My friend smiled. Nothing was too much trouble for him. He disappeared to an office and came back empty-handed. He consulted a colleague, then hurried off to a different office and returned with an A5 sized envelope. ‘You’ll need a bit of tape too,’ he said, delving behind a kind of observation stand manned by a rather nonplussed airport policeman and emerging with a roll of Sellotape.
‘There you go,’ he said cheerfully, taking the package. ‘Now you’ll just need to get yourself a bandit knife in Corsica.’ I thanked him profusely, feeling touched by his good nature and willingness to help, and asked his name. It was Graham Bell, he told me. I couldn’t help wondering if his first name was Alexander. His wish to connect and communicate seemed so strong that the association felt quite obvious to me in the moment.
I don’t know whether the sgean dhu will make it back to Birnam. I don’t know what view Royal Mail takes of knives in the mail, or if it even screens for such things. In this day and age I’d be surprised if it didn’t.
But perhaps it doesn’t matter. Walking to our hotel this evening from the Gare Montparnasse, what should we pass on the way but La Maison du Kilt.
Have a wonderful time! I am off to Antibes and then Turin and Venice on Saturday. Back home 27th April
Much love to you both xxxxxxxxxxxxxx
A few kind words indeed Jamie. On brand as usual.
By the way your previous poster gave me a bit of a jolt. She has the same magical and somewhat unique name as my daughter and although I send her the blog I didn’t think she would be up at this ungodly time of the morning.
Thank you as ever for your humane and engaging thoughts and stories.
It is refreshing to hear of such a generous and thoughtful security man at the airport. Even before the recent depredations, threats and risks associated with air travel I have long thought that the security detail at an airport must be one of the worst jobs in the world.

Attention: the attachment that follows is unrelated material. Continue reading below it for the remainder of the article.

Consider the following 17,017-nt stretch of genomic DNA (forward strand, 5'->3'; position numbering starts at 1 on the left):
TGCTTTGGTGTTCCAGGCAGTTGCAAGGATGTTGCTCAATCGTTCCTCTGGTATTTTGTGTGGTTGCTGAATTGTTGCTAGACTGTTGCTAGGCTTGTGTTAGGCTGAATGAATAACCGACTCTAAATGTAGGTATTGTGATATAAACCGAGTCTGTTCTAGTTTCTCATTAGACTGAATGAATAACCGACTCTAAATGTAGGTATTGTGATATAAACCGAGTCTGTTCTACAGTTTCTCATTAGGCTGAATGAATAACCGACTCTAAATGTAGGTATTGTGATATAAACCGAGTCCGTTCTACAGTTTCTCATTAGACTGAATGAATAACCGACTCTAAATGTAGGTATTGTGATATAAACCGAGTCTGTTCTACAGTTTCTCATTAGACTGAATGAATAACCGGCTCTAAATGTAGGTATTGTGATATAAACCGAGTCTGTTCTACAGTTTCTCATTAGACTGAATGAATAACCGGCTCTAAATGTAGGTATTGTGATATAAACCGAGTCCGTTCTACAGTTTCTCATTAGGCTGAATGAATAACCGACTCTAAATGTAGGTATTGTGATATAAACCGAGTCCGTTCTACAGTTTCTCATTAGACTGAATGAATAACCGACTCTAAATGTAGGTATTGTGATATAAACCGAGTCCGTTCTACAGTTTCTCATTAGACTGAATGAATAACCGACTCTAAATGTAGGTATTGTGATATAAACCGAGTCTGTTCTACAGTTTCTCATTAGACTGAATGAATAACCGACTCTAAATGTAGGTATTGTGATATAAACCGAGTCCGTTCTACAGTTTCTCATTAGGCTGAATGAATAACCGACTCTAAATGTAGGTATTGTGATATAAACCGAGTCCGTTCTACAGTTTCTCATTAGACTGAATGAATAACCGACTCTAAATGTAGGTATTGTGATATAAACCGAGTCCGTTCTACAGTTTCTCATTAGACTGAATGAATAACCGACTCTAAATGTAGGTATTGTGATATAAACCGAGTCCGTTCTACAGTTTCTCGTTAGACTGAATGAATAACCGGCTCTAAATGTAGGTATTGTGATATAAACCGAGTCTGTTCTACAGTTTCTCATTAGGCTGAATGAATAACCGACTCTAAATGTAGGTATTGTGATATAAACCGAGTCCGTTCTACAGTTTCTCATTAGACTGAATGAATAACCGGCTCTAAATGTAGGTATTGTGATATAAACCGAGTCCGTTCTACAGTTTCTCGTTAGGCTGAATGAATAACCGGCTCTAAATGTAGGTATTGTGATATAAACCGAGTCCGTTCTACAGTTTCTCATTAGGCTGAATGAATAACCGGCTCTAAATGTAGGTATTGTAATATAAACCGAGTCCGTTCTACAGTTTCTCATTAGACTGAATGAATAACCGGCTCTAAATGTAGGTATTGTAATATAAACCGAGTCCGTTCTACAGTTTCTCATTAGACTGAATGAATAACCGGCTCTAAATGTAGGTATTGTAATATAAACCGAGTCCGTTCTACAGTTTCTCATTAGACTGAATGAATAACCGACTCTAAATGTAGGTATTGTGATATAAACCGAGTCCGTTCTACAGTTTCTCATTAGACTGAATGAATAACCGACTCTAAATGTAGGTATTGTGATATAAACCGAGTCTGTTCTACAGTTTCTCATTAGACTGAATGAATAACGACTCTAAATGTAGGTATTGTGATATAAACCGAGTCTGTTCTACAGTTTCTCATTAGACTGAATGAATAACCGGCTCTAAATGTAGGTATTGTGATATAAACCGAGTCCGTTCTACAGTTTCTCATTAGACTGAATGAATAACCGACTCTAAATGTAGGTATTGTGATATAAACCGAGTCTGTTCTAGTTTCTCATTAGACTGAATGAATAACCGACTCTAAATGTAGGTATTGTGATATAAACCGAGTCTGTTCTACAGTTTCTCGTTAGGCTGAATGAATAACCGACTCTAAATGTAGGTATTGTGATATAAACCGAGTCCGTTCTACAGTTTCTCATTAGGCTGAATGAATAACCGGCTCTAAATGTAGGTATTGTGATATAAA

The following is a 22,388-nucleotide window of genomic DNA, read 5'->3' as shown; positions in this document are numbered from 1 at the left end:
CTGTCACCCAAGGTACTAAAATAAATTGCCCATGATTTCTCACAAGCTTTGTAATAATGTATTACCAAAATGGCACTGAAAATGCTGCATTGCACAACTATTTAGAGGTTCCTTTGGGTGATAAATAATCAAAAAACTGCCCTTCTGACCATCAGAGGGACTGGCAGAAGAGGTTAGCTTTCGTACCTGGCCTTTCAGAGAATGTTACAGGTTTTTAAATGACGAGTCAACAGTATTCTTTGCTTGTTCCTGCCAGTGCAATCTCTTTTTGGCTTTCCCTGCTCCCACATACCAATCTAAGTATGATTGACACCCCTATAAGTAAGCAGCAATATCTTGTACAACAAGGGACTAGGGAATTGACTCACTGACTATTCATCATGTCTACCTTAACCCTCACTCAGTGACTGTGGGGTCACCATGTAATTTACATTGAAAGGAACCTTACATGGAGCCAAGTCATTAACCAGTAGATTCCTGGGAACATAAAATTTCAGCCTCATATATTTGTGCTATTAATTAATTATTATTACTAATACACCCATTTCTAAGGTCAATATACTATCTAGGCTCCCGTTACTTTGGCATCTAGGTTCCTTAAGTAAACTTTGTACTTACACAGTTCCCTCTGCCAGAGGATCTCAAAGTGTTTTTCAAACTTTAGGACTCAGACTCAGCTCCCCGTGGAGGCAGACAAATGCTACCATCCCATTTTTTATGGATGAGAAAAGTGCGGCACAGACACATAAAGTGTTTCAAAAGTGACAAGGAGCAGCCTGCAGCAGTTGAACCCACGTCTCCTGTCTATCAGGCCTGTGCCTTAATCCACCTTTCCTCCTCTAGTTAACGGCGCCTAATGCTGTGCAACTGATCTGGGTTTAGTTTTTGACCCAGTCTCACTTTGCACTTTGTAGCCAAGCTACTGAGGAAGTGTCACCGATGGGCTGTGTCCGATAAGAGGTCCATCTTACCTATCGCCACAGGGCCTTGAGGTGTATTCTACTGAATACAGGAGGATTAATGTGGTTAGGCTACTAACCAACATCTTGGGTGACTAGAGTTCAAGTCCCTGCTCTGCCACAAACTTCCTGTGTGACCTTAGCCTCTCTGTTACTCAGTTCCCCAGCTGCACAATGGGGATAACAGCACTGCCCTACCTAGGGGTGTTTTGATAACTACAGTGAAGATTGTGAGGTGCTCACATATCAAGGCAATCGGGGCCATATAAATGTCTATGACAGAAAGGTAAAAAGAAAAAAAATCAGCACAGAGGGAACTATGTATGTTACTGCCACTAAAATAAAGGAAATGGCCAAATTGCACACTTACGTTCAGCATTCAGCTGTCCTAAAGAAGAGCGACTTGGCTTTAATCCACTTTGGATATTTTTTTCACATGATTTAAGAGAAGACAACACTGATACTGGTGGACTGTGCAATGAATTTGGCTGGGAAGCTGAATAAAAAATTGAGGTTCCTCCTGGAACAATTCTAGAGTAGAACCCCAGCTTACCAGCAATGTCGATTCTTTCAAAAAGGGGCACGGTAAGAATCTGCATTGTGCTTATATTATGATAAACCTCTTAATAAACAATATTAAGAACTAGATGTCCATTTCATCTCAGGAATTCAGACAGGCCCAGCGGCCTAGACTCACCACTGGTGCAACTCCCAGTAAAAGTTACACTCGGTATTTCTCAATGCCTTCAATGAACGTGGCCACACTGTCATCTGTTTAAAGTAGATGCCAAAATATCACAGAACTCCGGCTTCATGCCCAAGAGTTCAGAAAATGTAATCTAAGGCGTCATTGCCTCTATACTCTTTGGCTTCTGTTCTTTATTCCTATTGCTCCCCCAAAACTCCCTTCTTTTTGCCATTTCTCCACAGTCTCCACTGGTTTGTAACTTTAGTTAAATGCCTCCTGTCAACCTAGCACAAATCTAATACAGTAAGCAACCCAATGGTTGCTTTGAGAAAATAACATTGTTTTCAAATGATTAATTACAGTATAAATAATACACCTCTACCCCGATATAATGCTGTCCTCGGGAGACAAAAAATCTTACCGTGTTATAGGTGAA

Imagine: your task is to deal with an endless procession of people whose emotional portraits are painted from a palette of lateness, hunger, anger, anxiety, resentment, elation, anticipation, fury, fatigue, insobriety … you name it …
And, possibly, those are just the reasonable ones and who mean no harm.
I couldn’t do it. So metaphorical hats of to those who do, and remain kind and considerate with it.
But your story about kilt, sporran and sgean dhu reminded me of a family tradition. I apologise in advance for this, but it has to be done.
As a small boy, whenever this noble garment was mentioned in our house, me or one of my siblings was obliged to ask “…and is anything worn under the kilt?”. My father, inevitably, would provide the answer Which, Jamie, you must now reveal for your dedicated readers.
Again, I apologise to you all.
As I replied to several French women last weekend, Malcolm: ‘Would I ask you if you were wearing knickers?’
And one appropriate response to that might be:
“That’s for me to know and you to find out.”
Yes, it’s a cliche. But there’s a reason for all cliche.
I love your blog. Thank you.